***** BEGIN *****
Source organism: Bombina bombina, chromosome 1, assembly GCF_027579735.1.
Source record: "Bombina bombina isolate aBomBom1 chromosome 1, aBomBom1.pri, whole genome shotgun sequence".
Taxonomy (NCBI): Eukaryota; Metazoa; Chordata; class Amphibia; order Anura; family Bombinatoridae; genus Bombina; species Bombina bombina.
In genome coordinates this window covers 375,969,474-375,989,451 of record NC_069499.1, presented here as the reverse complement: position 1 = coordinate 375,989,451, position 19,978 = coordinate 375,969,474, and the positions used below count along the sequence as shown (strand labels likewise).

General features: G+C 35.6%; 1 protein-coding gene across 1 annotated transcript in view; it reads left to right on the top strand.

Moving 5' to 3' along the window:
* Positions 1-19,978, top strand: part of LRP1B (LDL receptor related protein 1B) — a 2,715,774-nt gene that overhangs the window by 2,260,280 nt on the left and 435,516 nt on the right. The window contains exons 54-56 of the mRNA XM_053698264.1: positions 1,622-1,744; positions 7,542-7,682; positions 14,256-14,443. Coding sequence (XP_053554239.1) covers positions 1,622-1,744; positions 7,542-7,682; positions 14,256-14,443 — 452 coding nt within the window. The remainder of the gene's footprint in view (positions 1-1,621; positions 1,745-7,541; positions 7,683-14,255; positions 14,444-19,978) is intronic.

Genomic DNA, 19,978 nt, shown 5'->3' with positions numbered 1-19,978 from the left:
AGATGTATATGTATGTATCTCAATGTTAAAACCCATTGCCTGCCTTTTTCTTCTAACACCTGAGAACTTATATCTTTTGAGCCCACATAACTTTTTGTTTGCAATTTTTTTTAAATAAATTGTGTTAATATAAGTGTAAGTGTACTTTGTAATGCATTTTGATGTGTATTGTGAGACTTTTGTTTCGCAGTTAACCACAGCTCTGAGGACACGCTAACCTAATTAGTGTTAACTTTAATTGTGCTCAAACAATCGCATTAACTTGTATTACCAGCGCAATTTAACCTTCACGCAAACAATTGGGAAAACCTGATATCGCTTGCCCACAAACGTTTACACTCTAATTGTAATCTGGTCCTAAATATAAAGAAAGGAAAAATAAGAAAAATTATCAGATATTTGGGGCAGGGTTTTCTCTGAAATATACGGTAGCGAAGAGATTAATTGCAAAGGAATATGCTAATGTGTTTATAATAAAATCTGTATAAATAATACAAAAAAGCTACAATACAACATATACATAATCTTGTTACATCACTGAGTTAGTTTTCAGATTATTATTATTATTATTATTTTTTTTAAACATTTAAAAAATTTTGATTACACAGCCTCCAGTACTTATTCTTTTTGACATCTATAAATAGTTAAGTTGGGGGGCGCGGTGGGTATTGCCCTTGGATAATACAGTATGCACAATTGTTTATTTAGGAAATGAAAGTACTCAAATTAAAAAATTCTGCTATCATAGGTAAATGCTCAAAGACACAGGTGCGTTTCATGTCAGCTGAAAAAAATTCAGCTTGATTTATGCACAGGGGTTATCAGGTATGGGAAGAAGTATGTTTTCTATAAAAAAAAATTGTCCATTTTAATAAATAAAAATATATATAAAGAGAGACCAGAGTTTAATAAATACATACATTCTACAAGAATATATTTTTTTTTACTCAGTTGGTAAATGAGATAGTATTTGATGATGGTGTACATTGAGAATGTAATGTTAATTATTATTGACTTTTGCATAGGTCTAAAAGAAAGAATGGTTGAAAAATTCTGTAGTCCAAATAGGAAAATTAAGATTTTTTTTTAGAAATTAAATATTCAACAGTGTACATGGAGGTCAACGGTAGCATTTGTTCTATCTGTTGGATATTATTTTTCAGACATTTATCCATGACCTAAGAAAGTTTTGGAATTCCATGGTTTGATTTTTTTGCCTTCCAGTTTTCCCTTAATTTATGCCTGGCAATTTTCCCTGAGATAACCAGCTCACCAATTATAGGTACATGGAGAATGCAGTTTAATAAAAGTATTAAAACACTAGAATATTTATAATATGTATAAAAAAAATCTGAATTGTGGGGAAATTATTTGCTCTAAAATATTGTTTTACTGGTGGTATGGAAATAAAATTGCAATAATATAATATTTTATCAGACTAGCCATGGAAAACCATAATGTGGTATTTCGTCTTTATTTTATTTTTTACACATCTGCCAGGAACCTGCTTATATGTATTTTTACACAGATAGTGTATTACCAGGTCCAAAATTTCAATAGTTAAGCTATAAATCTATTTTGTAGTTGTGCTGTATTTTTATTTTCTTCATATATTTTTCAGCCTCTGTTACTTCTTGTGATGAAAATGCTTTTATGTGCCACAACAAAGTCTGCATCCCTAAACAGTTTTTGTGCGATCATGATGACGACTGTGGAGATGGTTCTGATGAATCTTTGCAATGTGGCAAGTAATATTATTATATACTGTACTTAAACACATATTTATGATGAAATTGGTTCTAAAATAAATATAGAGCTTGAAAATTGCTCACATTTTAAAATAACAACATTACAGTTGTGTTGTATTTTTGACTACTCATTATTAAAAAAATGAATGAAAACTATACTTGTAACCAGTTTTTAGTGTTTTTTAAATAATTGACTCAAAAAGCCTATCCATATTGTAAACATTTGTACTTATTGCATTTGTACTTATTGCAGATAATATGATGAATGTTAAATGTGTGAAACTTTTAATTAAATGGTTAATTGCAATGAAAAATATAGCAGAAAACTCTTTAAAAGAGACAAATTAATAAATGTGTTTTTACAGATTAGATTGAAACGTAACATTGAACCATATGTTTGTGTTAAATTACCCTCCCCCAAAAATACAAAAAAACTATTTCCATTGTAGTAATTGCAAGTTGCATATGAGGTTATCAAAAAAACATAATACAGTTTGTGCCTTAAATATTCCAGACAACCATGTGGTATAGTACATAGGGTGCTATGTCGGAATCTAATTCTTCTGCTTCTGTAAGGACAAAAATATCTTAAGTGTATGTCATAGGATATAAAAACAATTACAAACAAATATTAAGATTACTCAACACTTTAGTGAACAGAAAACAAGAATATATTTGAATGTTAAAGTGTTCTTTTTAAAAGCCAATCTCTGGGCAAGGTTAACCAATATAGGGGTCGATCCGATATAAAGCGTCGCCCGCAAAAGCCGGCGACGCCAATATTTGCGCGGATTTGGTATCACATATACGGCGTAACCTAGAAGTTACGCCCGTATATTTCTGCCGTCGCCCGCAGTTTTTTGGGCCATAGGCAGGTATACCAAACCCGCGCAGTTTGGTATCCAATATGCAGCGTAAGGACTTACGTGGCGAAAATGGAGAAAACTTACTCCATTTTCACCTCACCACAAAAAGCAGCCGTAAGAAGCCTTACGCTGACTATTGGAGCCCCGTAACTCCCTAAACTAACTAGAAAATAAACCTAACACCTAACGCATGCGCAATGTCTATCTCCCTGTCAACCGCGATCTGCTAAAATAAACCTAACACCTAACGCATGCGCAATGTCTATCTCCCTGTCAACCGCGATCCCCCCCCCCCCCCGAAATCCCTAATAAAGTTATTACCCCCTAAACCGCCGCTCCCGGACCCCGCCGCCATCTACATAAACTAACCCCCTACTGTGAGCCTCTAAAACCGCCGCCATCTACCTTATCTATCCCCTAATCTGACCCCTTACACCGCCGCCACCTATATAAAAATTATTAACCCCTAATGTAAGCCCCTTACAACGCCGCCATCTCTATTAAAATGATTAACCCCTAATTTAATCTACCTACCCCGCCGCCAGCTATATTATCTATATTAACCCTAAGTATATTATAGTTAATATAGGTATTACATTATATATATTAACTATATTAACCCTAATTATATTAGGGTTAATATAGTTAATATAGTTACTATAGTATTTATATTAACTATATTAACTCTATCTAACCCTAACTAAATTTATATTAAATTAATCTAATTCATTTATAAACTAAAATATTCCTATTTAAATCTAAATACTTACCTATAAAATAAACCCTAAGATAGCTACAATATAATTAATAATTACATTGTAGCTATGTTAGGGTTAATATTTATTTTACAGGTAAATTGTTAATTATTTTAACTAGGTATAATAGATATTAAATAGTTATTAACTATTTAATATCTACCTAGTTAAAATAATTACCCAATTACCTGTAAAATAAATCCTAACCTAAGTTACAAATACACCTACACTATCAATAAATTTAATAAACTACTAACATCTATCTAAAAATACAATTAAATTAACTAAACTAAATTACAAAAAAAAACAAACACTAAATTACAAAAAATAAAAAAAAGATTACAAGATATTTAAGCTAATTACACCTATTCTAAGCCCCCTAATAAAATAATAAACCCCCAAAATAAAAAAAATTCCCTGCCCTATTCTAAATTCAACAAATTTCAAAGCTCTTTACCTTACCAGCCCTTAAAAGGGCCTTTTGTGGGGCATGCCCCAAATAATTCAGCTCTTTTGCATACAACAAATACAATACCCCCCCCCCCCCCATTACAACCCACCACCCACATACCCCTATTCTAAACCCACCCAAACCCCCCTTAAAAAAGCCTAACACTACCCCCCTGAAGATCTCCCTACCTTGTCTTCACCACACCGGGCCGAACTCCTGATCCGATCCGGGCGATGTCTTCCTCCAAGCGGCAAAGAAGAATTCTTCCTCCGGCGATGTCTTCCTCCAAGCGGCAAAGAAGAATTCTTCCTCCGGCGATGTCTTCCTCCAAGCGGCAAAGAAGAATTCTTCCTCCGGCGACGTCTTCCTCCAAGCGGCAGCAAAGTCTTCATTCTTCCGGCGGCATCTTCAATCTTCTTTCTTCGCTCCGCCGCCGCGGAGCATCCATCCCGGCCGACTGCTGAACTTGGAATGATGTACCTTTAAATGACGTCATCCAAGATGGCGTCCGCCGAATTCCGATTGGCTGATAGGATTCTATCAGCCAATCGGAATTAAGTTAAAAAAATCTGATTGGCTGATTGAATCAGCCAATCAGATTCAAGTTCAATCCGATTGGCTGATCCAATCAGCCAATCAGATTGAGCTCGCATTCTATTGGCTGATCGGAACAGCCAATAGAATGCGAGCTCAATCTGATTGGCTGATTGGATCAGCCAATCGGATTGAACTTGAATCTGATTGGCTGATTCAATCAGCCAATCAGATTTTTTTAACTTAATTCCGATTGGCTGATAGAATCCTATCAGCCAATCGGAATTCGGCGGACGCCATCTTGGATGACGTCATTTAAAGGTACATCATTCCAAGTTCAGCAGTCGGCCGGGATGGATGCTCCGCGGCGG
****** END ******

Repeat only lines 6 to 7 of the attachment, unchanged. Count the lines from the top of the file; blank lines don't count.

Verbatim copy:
Moving 5' to 3' along the window:
* Positions 1-19,978, top strand: part of LRP1B (LDL receptor related protein 1B) — a 2,715,774-nt gene that overhangs the window by 2,260,280 nt on the left and 435,516 nt on the right. The window contains exons 54-56 of the mRNA XM_053698264.1: positions 1,622-1,744; positions 7,542-7,682; positions 14,256-14,443. Coding sequence (XP_053554239.1) covers positions 1,622-1,744; positions 7,542-7,682; positions 14,256-14,443 — 452 coding nt within the window. The remainder of the gene's footprint in view (positions 1-1,621; positions 1,745-7,541; positions 7,683-14,255; positions 14,444-19,978) is intronic.